A crystal is a solid chemical substance whose atoms and/or ions form a structure that repeats itself in all three dimensions. All minerals thus form crystals, and have this ordered structure. Sometimes the crystals are microscopically small, but they can also be several meters in size.

A geod is a hollow part of Earth's crust, where minerals are deposited in special structures in the cavity. For example, it could be an air bubble that is trapped in lava that then solidifies. Afterwards, groundwater has seeped through the cavity and released small amounts of minerals at a time. These minerals have stuck in the cavity of the geode where they formed special structures. These special structures are often large crystals.

At the same time as minerals are deposited in the cavity of the geode, the outer walls of the geode solidify. This means that when a geod is then found, when erosion and weathering have exposed it, it looks like a normal rock among the rest of the rocks. By splitting the stone in half, you can find its beautiful interior.

In this demonstration, you have created your own geod. When you mix the mineral aluminum potassium sulphate ("alum") in water, it dissolves, which means that a mixture is formed where the components cannot be distinguished. By heating the water, more alum can dissolve, because both the alum and the water then move faster and thus mix more easily. When the water then cools, the solubility becomes lower again and the alum "falls out" of the solution and merges into crystals. The evaporation of water also contributes, as the amount of water that can dissolve alum then decreases. The alum crystals are formed primarily in places that are uneven, because the alum particles at those places find it easier to escape from the grip of the water molecules (water molecules hold together quite strongly). This is why you created some starter crystals on the eggshell in advance. This deposition of minerals is exactly what happens inside a natural geod.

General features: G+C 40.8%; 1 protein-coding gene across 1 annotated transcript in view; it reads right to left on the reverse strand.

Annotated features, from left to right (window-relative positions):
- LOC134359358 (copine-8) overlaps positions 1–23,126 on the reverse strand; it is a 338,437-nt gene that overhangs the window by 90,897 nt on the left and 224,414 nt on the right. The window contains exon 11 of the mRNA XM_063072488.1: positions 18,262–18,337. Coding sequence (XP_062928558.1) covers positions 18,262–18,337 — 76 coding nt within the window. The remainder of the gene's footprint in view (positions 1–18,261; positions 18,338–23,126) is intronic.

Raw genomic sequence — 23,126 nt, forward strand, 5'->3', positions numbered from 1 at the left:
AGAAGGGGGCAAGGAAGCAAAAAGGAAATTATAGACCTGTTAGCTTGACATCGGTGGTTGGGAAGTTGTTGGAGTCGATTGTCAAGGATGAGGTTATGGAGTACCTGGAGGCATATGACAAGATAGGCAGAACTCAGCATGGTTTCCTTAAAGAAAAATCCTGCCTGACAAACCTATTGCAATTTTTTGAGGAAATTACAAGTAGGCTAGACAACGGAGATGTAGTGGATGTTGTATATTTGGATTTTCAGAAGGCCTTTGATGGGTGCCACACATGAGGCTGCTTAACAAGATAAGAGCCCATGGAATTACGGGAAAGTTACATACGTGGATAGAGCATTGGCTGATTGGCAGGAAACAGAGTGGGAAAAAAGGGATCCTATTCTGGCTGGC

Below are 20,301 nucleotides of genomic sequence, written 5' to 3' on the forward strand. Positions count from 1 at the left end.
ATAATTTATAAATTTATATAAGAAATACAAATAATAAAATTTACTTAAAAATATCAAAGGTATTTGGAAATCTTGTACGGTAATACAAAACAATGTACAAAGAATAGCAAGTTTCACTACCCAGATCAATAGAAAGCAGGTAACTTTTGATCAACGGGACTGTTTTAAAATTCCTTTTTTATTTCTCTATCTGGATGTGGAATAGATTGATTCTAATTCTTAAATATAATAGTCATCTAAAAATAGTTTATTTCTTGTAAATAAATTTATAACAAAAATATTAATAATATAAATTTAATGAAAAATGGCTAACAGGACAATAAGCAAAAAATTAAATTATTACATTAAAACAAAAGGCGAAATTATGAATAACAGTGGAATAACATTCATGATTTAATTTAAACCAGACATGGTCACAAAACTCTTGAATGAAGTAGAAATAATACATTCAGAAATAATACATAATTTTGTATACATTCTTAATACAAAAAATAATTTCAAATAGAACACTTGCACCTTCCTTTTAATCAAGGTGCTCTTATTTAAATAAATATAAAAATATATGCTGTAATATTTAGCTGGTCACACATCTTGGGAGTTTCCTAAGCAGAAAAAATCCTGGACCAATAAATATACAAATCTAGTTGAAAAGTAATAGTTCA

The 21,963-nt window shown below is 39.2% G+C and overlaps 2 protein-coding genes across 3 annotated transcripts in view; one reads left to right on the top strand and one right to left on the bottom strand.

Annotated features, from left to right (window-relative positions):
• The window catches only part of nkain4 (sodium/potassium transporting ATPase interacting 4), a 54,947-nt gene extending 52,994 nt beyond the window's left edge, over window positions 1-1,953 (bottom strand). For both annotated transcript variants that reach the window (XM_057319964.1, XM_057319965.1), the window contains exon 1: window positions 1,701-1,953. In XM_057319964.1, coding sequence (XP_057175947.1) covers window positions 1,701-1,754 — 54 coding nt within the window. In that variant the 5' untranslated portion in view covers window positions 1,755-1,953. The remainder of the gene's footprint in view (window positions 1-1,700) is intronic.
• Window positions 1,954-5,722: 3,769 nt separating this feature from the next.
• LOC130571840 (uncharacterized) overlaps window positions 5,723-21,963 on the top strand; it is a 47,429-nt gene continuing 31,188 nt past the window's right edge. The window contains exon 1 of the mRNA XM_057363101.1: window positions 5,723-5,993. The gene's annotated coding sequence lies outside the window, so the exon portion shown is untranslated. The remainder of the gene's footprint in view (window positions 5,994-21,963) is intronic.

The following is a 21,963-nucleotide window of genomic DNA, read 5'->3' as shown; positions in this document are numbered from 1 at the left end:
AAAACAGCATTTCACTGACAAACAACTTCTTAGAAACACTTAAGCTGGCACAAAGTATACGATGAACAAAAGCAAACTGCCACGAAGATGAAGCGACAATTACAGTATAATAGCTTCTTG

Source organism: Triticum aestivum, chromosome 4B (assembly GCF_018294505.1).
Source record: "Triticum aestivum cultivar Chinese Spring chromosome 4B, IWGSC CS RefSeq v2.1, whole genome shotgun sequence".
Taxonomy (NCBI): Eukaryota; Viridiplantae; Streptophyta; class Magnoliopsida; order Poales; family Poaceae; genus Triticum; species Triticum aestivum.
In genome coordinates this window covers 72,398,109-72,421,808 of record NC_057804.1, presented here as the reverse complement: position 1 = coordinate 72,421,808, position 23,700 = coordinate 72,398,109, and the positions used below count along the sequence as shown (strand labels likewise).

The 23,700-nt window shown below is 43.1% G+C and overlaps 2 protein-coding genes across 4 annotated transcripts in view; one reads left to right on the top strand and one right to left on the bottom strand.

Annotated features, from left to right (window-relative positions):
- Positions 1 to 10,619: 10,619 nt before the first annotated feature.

You can turn this demonstration into an experiment. This will make it a better science project. To do that, try answering one of the following questions. The answer to the question will be your hypothesis. Then test the hypothesis by doing the experiment.
  • What does the egg-geode look like after 2, 4, 6, 8, 10 hours?
  • What happens if you use something else than an egg shell?
  • What makes the best "starter crystals"?
Gilla: Dela:


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© The Experiment Archive. Fun and easy science experiments for kids and adults. In biology, chemistry, physics, earth science, astronomy, technology, fire, air and water. To do in preschool, school, after school and at home. Also science fair projects and a teacher's guide.

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© The Experiment Archive. Fun and easy science experiments for kids and adults. In biology, chemistry, physics, earth science, astronomy, technology, fire, air and water. To do in preschool, school, after school and at home. Also science fair projects and a teacher's guide.

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The Experiment Archive by Ludvig Wellander. Fun and easy science experiments for school or your home. Biology, chemistry, physics, earth science, astronomy, technology, fire, air och water. Photos and videos.